Fig. 8
Fig. 8

The 5–8 basis vectors obtained with NMF based on the 1269 spectral data of the Munsell book of colors. The y axis represents the percentage reflectance, and the x axis corresponds to the wavelength in nanometers.

Fig. 9
Fig. 9

Values of the NMF and the new method bases, based on eight basis vectors in the 3D conical space. The conical values of Munsell data are shown as small asterisks, the convex bases as circles, and the NMF bases as stars. We note that the new basis vectors encapsulate the Munsell data more tightly than do those of the NMF.

Fig. 10
Fig. 10

Values of 12 convex bases, based in the conical space. The conical values of Munsell data are shown as small asterisks, and the convex bases as discs. We note that the location of the data is optimized to encapsulate the Munsell data set.

Fig. 11
Fig. 11

Twelve convex bases derived by the new algorithm based on the 1269 Munsell spectra. Here we clearly note that the new algorithm results in black and white as well as in saturated colors.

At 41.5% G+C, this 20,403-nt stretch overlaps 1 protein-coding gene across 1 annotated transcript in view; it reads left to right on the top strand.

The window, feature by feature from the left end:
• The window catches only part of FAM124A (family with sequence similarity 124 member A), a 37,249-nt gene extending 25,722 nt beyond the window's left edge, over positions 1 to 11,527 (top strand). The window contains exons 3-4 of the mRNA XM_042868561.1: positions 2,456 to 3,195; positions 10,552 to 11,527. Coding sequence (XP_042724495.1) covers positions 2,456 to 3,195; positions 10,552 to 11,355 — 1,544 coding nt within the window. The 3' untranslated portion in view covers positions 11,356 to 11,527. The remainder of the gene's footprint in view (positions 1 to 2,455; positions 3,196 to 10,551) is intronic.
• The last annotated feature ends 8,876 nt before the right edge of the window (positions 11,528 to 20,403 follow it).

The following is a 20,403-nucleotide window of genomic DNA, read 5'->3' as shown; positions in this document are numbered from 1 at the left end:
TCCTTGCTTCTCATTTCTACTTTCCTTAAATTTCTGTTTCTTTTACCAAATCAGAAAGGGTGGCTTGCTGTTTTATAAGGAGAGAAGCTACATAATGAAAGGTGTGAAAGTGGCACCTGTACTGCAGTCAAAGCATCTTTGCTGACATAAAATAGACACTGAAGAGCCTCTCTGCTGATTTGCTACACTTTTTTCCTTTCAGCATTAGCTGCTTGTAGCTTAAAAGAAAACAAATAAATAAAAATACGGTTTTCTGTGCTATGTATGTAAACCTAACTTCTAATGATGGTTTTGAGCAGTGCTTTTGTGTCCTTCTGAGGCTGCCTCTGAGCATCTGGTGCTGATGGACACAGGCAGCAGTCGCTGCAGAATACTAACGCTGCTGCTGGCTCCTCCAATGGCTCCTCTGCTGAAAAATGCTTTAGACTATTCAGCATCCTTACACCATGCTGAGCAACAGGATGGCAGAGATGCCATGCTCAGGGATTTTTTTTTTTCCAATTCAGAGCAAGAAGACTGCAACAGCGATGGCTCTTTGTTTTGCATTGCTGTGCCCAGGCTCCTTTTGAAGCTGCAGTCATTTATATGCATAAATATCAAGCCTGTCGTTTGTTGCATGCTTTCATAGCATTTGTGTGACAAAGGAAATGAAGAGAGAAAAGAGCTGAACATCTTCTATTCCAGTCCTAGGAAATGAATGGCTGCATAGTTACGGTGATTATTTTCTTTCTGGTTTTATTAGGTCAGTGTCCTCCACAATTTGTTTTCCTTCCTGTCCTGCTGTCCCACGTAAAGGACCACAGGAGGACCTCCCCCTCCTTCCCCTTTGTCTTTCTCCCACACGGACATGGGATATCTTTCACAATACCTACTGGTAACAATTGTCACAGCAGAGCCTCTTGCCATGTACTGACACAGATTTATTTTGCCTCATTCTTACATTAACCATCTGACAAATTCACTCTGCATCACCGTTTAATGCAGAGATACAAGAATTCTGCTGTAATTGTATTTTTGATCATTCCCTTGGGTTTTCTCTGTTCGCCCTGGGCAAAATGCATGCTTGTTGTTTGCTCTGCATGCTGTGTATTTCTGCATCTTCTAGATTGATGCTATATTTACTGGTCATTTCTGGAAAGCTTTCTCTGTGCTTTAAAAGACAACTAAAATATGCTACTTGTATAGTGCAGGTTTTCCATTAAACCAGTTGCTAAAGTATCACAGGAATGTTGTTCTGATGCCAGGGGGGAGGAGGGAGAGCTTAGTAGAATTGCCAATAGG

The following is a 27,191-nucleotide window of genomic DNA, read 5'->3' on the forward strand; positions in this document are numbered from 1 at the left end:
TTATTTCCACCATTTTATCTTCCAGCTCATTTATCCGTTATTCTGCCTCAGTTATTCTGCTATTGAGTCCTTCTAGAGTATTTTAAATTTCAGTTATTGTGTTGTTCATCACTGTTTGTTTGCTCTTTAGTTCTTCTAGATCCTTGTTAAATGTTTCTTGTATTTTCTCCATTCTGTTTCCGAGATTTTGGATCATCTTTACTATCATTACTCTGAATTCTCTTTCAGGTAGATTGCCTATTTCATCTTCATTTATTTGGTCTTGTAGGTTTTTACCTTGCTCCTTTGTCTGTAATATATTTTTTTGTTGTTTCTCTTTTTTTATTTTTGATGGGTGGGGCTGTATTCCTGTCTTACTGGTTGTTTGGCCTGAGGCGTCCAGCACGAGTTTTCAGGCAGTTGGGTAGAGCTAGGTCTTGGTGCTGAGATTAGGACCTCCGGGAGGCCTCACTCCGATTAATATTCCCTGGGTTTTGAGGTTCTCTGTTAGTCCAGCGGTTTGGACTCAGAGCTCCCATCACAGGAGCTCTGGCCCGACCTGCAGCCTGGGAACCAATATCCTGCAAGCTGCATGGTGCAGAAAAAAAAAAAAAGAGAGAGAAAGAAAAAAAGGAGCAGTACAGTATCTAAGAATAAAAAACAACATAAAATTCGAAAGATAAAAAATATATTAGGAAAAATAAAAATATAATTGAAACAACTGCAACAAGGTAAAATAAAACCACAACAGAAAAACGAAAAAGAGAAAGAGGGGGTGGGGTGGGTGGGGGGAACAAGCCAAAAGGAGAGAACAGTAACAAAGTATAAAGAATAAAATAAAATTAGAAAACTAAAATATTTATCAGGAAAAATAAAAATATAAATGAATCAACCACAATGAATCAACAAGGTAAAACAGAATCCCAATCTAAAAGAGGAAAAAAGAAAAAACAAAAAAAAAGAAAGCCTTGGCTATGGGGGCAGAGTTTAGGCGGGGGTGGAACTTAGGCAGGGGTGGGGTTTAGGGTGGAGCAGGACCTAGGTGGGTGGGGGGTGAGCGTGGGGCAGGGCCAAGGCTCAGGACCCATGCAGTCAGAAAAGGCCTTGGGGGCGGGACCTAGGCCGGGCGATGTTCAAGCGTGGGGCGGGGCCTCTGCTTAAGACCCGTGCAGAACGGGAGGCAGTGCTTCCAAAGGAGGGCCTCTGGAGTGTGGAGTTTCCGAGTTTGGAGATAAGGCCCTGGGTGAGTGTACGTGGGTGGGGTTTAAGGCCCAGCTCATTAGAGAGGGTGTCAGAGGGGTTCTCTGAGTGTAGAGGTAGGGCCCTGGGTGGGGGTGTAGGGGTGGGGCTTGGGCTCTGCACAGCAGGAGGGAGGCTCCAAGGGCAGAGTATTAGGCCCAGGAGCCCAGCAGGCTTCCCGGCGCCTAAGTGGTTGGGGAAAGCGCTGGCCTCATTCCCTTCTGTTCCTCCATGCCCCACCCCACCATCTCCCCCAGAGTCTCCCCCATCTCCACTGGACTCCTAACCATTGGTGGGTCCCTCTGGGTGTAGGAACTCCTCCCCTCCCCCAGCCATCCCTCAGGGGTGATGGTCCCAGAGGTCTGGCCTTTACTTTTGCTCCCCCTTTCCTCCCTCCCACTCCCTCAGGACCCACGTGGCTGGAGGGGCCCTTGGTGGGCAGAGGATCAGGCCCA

Tables (3)

Tables Icon

Table 1 Mean and Median Δ E a b * Achieved When Representing the Munsell Spectral Data as Convex Sums of the NMF Basis Vectors versus Those with the New Convex Bases Algorithm a

Tables Icon

Table 2 Mean and Median Δ E a b * Achieved by Representing the Munsell Spectral Data as Convex Sums of 20–100 Extreme Spectra Versus Those with the New Convex Bases Algorithm a

Tables Icon

Table 3 Mean and Median Δ E a b * Achieved by Representing the Spectral Data of the Esser Calibration Chart as Convex Sums of 8–12 Bases a

Equations (14)

Equations on this page are rendered with MathJax. Learn more.

c j = 1 k b j ς j ,
C auto = C C T ,
C auto = U D U T ,
c = γ 1 u 1 + γ 2 u 2 + + γ 31 u 31 ,
γ i = c T u i .
w c 1 = γ 1 , w c 2 = γ 2 γ 1 , w c 3 = γ 3 γ 1 .
C W H ,
min W , H C W H 2 subject to W , H 0 .
c ( λ ) = δ c 1 ( λ ) + ( 1 δ ) c 2 ( λ ) ,
c ( λ ) = α 1 c 1 ( λ ) + α 2 c 2 ( λ ) ,
c ( λ ) = i = 1 n δ i c i ( λ ) , δ i [ 0 , 1 ] , i = 1 n δ i = 1 ,
c W h .
min h c W h 2 subject to h i 0 and i = 1 i h i = 1 .
W i + 1 = W i + μ ( C ( H i ) T W i H i ( H i ) T ) ,